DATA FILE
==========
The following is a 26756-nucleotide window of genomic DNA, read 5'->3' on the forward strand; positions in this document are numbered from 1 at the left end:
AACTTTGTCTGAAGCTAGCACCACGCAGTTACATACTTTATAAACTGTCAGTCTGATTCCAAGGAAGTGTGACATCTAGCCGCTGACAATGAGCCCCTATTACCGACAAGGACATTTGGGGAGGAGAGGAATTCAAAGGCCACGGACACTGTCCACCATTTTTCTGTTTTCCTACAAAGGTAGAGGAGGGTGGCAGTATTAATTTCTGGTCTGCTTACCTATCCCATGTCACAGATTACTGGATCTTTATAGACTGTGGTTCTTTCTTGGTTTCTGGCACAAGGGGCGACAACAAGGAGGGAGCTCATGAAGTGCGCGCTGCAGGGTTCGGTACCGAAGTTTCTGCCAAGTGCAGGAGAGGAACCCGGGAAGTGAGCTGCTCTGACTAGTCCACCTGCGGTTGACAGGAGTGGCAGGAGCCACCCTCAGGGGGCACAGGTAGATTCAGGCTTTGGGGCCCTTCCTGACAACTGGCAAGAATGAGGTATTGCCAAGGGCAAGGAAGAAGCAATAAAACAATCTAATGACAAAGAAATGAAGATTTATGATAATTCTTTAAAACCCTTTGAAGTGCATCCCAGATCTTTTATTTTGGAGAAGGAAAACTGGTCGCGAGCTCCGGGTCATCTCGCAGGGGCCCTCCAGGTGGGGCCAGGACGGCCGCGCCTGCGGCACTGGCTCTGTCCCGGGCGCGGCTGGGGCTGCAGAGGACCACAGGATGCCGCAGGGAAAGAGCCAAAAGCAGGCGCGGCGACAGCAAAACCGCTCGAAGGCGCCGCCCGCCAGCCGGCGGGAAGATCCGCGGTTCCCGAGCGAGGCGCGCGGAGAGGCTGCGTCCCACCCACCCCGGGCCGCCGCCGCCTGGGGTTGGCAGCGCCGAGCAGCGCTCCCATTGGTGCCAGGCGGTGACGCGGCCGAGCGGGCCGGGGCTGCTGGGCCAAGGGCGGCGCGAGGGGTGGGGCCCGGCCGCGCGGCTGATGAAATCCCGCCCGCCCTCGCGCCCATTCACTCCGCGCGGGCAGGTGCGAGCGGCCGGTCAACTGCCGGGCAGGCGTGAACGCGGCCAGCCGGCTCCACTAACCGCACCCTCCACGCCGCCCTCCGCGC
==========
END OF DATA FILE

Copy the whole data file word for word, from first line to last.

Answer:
The following is a 26756-nucleotide window of genomic DNA, read 5'->3' on the forward strand; positions in this document are numbered from 1 at the left end:
AACTTTGTCTGAAGCTAGCACCACGCAGTTACATACTTTATAAACTGTCAGTCTGATTCCAAGGAAGTGTGACATCTAGCCGCTGACAATGAGCCCCTATTACCGACAAGGACATTTGGGGAGGAGAGGAATTCAAAGGCCACGGACACTGTCCACCATTTTTCTGTTTTCCTACAAAGGTAGAGGAGGGTGGCAGTATTAATTTCTGGTCTGCTTACCTATCCCATGTCACAGATTACTGGATCTTTATAGACTGTGGTTCTTTCTTGGTTTCTGGCACAAGGGGCGACAACAAGGAGGGAGCTCATGAAGTGCGCGCTGCAGGGTTCGGTACCGAAGTTTCTGCCAAGTGCAGGAGAGGAACCCGGGAAGTGAGCTGCTCTGACTAGTCCACCTGCGGTTGACAGGAGTGGCAGGAGCCACCCTCAGGGGGCACAGGTAGATTCAGGCTTTGGGGCCCTTCCTGACAACTGGCAAGAATGAGGTATTGCCAAGGGCAAGGAAGAAGCAATAAAACAATCTAATGACAAAGAAATGAAGATTTATGATAATTCTTTAAAACCCTTTGAAGTGCATCCCAGATCTTTTATTTTGGAGAAGGAAAACTGGTCGCGAGCTCCGGGTCATCTCGCAGGGGCCCTCCAGGTGGGGCCAGGACGGCCGCGCCTGCGGCACTGGCTCTGTCCCGGGCGCGGCTGGGGCTGCAGAGGACCACAGGATGCCGCAGGGAAAGAGCCAAAAGCAGGCGCGGCGACAGCAAAACCGCTCGAAGGCGCCGCCCGCCAGCCGGCGGGAAGATCCGCGGTTCCCGAGCGAGGCGCGCGGAGAGGCTGCGTCCCACCCACCCCGGGCCGCCGCCGCCTGGGGTTGGCAGCGCCGAGCAGCGCTCCCATTGGTGCCAGGCGGTGACGCGGCCGAGCGGGCCGGGGCTGCTGGGCCAAGGGCGGCGCGAGGGGTGGGGCCCGGCCGCGCGGCTGATGAAATCCCGCCCGCCCTCGCGCCCATTCACTCCGCGCGGGCAGGTGCGAGCGGCCGGTCAACTGCCGGGCAGGCGTGAACGCGGCCAGCCGGCTCCACTAACCGCACCCTCCACGCCGCCCTCCGCGC